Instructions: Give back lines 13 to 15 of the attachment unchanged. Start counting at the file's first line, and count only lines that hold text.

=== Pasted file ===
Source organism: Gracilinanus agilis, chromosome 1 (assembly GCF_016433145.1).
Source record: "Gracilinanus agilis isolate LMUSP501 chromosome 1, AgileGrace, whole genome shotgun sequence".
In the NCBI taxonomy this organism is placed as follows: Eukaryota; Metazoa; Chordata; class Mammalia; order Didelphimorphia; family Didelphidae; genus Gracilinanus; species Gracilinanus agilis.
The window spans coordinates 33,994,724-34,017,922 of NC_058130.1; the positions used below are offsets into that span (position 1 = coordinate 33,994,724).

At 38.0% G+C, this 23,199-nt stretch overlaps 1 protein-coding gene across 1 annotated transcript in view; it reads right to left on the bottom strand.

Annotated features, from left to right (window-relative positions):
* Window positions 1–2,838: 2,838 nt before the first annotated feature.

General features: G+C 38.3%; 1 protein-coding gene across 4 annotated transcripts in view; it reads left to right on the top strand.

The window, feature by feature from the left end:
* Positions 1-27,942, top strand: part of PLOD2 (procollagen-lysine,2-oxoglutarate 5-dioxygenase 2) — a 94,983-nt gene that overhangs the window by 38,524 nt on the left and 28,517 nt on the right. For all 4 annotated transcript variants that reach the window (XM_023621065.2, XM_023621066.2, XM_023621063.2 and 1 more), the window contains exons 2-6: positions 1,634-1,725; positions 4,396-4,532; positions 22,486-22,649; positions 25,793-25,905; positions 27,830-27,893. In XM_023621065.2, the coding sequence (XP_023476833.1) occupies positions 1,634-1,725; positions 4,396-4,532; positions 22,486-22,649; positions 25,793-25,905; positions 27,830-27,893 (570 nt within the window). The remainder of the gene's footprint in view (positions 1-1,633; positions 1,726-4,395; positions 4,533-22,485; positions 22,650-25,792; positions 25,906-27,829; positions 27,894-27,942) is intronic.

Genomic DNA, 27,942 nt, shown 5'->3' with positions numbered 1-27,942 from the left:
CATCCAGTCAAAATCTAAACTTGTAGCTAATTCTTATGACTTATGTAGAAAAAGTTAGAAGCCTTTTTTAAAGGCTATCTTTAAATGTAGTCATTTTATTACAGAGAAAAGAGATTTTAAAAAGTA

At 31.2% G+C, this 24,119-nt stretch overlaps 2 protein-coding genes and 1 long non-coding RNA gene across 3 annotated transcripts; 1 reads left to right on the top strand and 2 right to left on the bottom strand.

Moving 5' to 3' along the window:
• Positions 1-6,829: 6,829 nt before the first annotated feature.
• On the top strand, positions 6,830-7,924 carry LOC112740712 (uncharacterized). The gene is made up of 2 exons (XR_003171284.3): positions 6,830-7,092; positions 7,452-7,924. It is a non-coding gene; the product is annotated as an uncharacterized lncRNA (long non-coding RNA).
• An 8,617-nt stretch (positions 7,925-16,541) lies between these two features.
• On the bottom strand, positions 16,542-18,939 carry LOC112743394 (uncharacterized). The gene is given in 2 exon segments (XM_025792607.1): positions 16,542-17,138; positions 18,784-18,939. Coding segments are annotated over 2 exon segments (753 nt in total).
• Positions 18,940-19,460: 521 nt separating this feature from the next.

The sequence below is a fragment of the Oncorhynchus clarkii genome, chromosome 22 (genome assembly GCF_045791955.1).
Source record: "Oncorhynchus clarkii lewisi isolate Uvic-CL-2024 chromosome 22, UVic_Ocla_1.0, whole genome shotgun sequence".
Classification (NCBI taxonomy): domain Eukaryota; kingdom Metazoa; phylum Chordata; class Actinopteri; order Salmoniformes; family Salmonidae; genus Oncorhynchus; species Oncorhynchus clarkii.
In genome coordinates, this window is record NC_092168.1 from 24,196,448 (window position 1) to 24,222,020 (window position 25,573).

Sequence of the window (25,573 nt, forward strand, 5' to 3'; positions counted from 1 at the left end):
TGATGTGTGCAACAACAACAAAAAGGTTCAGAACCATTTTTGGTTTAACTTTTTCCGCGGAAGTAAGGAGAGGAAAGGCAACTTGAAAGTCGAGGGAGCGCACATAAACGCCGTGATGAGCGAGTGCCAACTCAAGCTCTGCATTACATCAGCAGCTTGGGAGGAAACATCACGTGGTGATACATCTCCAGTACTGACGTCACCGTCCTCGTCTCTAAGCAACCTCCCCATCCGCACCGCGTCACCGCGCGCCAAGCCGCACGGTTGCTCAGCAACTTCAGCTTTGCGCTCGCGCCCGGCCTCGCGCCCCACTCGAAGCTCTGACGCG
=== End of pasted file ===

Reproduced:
At 31.2% G+C, this 24,119-nt stretch overlaps 2 protein-coding genes and 1 long non-coding RNA gene across 3 annotated transcripts; 1 reads left to right on the top strand and 2 right to left on the bottom strand.

Moving 5' to 3' along the window:
• Positions 1-6,829: 6,829 nt before the first annotated feature.